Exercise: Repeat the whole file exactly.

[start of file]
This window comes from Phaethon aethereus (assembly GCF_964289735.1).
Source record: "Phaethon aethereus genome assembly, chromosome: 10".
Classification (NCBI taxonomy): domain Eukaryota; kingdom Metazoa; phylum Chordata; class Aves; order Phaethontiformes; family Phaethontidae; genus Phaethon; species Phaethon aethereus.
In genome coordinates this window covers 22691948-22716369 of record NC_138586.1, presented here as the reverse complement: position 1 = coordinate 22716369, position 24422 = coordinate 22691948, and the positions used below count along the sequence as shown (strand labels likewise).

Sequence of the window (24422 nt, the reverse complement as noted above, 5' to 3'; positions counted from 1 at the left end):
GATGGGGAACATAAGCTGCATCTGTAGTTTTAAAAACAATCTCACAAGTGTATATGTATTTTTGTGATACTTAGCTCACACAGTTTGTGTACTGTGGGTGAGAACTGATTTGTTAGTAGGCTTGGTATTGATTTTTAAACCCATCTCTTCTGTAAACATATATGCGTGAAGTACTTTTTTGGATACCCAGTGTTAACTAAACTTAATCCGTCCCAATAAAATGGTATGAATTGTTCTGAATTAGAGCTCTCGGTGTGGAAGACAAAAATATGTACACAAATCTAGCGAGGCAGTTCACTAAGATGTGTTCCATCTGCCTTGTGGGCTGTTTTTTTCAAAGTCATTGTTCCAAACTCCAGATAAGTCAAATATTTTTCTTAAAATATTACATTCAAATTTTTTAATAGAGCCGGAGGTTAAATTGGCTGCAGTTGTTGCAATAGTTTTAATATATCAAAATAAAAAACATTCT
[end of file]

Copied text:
This window comes from Phaethon aethereus (assembly GCF_964289735.1).
Source record: "Phaethon aethereus genome assembly, chromosome: 10".
Classification (NCBI taxonomy): domain Eukaryota; kingdom Metazoa; phylum Chordata; class Aves; order Phaethontiformes; family Phaethontidae; genus Phaethon; species Phaethon aethereus.
In genome coordinates this window covers 22691948-22716369 of record NC_138586.1, presented here as the reverse complement: position 1 = coordinate 22716369, position 24422 = coordinate 22691948, and the positions used below count along the sequence as shown (strand labels likewise).

Sequence of the window (24422 nt, the reverse complement as noted above, 5' to 3'; positions counted from 1 at the left end):
GATGGGGAACATAAGCTGCATCTGTAGTTTTAAAAACAATCTCACAAGTGTATATGTATTTTTGTGATACTTAGCTCACACAGTTTGTGTACTGTGGGTGAGAACTGATTTGTTAGTAGGCTTGGTATTGATTTTTAAACCCATCTCTTCTGTAAACATATATGCGTGAAGTACTTTTTTGGATACCCAGTGTTAACTAAACTTAATCCGTCCCAATAAAATGGTATGAATTGTTCTGAATTAGAGCTCTCGGTGTGGAAGACAAAAATATGTACACAAATCTAGCGAGGCAGTTCACTAAGATGTGTTCCATCTGCCTTGTGGGCTGTTTTTTTCAAAGTCATTGTTCCAAACTCCAGATAAGTCAAATATTTTTCTTAAAATATTACATTCAAATTTTTTAATAGAGCCGGAGGTTAAATTGGCTGCAGTTGTTGCAATAGTTTTAATATATCAAAATAAAAAACATTCT